Not so long ago I purchased another lens (this quest never stops!) for my Pentax MZ-S film camera. This time it is not the Pentax production but Russian tank Hartblei Super Rotator 80/2,8. This is not an ordinary lens, it is tilt and shift lens with 0-10mm shift in any direction and 0-8°tilt also in any direction. And the best thing is that the tilt and shift are completely independent of each other, so you can rotate the rings on the lens the way you want – that’s why SUPER ROTATOR.

The build quality is robust and resistant like a tank, no plastic used, just metal. I guess you could just brake a skull with it and there would be no sign of damage on the lens. The six-lens optical system is multicoated and has anti-reflection surfaces to improve image quality and contrast. It boast 12-blade aperture for more uniform distribution of light when tilted/shifted and of course nicer round highlight reflections in out of focus areas of the image.


Frame format ― 24×36 mm (35mm SLR / DSLR)
Focal length ― 80 mm
Focusing ― manual
Maximum aperture ― 1:2.8
Aperture range ― 2.8 – 22 (manual, 12-blade)
Construction ― 6 elements in 5 groups
Angle of view ― 42° (45° with optical unit shifted)
Minimum focus ― 0.65 m
Filter size ― Ø62 mm
Lens movement ― TS-PC Super Rotator, both tilt and shift in any direction
Shift movement range ― 0 to 10 mm in any direction
Tilt movement range ― 0 to 8° in any direction
Rotation movement range ― 360°, with click stops every 15°
Dimensions ― Ø88×80 mm
Weight ― 660 grams

First impression:

very robust, well built, a little bit alien-looking with all the knobs for tilt/shift and rotations:))

It took me a while to figure out how it works as this is my first tilt/shift lens, even though I own a large format camera, this is something different. It takes time to get a handle of it, especially to pay attention when you want to rotate shift part – not to mix it with aperture ring. All the knobs are well positioned but the rotation one of the tilt part (on the picture is the closest one the lens mount, the only chrome knob). This one is too close to the camera body and goes right under the built-in-flash, so even though I have small fingers, it is kinda difficult to get in there to push it and rotate the lens.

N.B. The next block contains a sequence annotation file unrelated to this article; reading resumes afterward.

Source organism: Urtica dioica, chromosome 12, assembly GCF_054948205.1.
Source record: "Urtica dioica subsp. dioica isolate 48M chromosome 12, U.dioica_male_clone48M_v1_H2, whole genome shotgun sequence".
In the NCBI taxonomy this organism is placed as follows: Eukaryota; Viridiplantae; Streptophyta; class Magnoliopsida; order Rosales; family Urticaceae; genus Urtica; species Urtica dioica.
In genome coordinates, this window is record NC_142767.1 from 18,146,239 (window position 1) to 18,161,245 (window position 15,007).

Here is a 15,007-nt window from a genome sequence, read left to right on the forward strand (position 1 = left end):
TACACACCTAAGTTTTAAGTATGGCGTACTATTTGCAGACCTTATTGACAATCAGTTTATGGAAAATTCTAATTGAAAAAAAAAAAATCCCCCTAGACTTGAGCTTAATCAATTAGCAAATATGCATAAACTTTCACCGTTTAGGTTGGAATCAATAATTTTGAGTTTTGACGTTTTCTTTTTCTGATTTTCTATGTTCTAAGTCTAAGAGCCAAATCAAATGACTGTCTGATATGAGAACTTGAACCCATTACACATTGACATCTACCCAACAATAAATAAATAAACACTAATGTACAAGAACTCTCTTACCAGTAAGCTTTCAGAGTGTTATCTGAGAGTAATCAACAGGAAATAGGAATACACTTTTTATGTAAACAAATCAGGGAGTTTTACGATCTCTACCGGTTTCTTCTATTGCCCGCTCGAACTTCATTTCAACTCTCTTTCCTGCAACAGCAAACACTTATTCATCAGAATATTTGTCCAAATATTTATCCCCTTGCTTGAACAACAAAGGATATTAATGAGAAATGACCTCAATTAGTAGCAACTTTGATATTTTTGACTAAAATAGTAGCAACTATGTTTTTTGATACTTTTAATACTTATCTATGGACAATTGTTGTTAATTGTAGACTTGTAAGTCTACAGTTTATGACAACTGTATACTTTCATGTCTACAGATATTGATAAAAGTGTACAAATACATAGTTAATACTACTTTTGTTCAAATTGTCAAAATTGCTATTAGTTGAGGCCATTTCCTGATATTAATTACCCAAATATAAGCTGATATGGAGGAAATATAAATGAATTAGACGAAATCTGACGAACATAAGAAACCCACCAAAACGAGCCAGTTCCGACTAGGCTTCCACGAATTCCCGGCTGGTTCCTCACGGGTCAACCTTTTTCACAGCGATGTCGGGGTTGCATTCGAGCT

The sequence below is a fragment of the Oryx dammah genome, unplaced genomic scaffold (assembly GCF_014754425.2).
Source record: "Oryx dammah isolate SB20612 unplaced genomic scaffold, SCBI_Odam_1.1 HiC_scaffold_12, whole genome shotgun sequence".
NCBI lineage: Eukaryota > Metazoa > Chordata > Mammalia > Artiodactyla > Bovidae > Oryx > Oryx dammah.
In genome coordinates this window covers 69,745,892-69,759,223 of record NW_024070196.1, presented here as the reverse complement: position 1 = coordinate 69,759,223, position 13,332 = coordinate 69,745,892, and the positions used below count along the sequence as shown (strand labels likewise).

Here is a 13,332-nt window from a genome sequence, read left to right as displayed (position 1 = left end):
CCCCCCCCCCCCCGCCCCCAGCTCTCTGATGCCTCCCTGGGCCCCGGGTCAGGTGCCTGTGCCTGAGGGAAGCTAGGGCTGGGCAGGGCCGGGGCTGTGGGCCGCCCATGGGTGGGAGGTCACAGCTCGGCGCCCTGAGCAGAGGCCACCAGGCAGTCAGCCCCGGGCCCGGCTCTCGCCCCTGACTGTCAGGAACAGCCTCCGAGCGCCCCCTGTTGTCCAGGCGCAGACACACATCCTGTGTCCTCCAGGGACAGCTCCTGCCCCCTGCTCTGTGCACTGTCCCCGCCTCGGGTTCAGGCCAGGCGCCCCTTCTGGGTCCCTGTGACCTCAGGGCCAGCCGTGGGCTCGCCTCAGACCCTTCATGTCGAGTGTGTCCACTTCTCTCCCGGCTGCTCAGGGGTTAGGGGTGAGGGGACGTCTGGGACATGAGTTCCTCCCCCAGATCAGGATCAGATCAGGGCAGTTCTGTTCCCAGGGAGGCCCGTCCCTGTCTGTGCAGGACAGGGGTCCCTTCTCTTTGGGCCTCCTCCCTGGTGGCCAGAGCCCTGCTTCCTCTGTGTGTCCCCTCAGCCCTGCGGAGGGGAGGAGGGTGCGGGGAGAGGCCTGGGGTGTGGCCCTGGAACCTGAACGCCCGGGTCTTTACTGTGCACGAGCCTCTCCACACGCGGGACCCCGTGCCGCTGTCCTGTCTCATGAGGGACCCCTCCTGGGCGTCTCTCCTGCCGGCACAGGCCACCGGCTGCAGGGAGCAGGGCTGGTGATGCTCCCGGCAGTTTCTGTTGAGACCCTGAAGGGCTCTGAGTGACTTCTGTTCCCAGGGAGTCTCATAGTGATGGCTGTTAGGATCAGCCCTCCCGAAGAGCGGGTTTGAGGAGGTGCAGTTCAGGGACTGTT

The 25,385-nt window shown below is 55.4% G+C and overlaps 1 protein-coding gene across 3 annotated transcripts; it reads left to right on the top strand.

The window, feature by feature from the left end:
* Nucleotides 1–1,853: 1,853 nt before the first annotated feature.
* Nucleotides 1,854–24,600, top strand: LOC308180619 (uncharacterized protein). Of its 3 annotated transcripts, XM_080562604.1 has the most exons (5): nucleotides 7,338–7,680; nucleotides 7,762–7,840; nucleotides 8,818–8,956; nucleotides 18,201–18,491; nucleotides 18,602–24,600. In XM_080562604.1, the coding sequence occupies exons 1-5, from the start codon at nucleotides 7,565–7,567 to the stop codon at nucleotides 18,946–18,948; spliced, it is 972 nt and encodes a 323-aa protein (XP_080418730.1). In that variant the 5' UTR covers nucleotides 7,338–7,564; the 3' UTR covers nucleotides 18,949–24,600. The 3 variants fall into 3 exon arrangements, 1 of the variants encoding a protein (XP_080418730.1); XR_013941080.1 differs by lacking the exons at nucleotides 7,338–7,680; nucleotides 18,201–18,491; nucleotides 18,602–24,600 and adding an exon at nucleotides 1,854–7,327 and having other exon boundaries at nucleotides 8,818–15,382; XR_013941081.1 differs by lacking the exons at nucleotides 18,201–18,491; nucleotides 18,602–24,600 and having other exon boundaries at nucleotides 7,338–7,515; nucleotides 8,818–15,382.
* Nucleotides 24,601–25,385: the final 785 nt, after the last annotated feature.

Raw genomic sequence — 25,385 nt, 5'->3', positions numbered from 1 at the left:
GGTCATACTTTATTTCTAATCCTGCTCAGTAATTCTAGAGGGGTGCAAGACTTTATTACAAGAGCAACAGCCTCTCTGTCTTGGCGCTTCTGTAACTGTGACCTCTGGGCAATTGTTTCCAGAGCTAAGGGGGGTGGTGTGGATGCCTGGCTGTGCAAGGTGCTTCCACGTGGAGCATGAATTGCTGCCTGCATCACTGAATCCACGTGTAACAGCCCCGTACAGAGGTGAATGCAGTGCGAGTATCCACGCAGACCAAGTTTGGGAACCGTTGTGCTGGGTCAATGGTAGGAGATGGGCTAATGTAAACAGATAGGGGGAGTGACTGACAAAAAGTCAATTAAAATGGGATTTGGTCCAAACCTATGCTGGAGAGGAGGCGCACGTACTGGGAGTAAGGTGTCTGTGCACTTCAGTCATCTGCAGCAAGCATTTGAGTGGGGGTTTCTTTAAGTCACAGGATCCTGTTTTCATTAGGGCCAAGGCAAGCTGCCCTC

The lens is a light-eater – means when tilted/shifted it confuses the built-in-meter in the camera and pictures are too overexposed. That’s why the bracketing is your friend more then ever when shooting with this lens. What I found that works is to underexpose by at least 3 stops from what your built-in-meter shows you as the correct exposure. And even then I am not sure that what I am getting is correct. For those shooting digital it is easy to check your screen and adjust accordingly but I am an analogue photographer and this is a bit hit-and-miss and a lot of wasted film. For this would be nice to have a DSLR, but what the heck.. :)) one has to work with what he’s got.. :))

Image quality coming out of this glass is great and the effect you can achieve with tilt/shift is mind-blowing. I think it is worth to have it and expand your photography skills and knowledge, especially considering the price :)). Stay tune in for more info and photos.

Katarina Souto Mera

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